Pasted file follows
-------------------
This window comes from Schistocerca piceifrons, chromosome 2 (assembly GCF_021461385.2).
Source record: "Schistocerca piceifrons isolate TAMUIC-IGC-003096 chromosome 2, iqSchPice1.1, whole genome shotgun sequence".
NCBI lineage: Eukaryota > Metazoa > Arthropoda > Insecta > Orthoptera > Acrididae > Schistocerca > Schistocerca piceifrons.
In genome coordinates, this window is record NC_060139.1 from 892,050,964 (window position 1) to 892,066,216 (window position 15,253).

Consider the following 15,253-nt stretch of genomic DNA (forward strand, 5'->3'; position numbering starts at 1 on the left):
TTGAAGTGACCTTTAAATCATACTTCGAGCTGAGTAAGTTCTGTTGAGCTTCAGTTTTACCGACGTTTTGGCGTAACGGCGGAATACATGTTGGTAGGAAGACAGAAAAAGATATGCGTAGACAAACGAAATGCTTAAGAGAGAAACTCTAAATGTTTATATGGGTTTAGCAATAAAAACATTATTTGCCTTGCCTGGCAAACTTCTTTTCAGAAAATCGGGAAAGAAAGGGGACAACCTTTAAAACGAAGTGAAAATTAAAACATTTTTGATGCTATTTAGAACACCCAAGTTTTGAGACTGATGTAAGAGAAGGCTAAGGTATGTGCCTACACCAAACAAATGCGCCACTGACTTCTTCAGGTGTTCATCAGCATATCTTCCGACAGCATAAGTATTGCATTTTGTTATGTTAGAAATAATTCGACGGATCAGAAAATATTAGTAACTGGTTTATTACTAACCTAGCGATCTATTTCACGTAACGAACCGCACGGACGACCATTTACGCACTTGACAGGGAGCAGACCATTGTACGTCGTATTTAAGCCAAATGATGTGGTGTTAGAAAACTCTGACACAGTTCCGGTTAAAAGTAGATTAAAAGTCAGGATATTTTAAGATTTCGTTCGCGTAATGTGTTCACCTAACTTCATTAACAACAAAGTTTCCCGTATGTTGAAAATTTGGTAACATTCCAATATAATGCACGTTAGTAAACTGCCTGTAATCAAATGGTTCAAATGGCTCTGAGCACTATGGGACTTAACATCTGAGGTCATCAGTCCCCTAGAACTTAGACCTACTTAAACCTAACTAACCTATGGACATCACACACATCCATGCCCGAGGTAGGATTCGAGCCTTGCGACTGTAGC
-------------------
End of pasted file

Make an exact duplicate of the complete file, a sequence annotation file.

This window comes from Schistocerca piceifrons, chromosome 2 (assembly GCF_021461385.2).
Source record: "Schistocerca piceifrons isolate TAMUIC-IGC-003096 chromosome 2, iqSchPice1.1, whole genome shotgun sequence".
NCBI lineage: Eukaryota > Metazoa > Arthropoda > Insecta > Orthoptera > Acrididae > Schistocerca > Schistocerca piceifrons.
In genome coordinates, this window is record NC_060139.1 from 892,050,964 (window position 1) to 892,066,216 (window position 15,253).

Consider the following 15,253-nt stretch of genomic DNA (forward strand, 5'->3'; position numbering starts at 1 on the left):
TTGAAGTGACCTTTAAATCATACTTCGAGCTGAGTAAGTTCTGTTGAGCTTCAGTTTTACCGACGTTTTGGCGTAACGGCGGAATACATGTTGGTAGGAAGACAGAAAAAGATATGCGTAGACAAACGAAATGCTTAAGAGAGAAACTCTAAATGTTTATATGGGTTTAGCAATAAAAACATTATTTGCCTTGCCTGGCAAACTTCTTTTCAGAAAATCGGGAAAGAAAGGGGACAACCTTTAAAACGAAGTGAAAATTAAAACATTTTTGATGCTATTTAGAACACCCAAGTTTTGAGACTGATGTAAGAGAAGGCTAAGGTATGTGCCTACACCAAACAAATGCGCCACTGACTTCTTCAGGTGTTCATCAGCATATCTTCCGACAGCATAAGTATTGCATTTTGTTATGTTAGAAATAATTCGACGGATCAGAAAATATTAGTAACTGGTTTATTACTAACCTAGCGATCTATTTCACGTAACGAACCGCACGGACGACCATTTACGCACTTGACAGGGAGCAGACCATTGTACGTCGTATTTAAGCCAAATGATGTGGTGTTAGAAAACTCTGACACAGTTCCGGTTAAAAGTAGATTAAAAGTCAGGATATTTTAAGATTTCGTTCGCGTAATGTGTTCACCTAACTTCATTAACAACAAAGTTTCCCGTATGTTGAAAATTTGGTAACATTCCAATATAATGCACGTTAGTAAACTGCCTGTAATCAAATGGTTCAAATGGCTCTGAGCACTATGGGACTTAACATCTGAGGTCATCAGTCCCCTAGAACTTAGACCTACTTAAACCTAACTAACCTATGGACATCACACACATCCATGCCCGAGGTAGGATTCGAGCCTTGCGACTGTAGC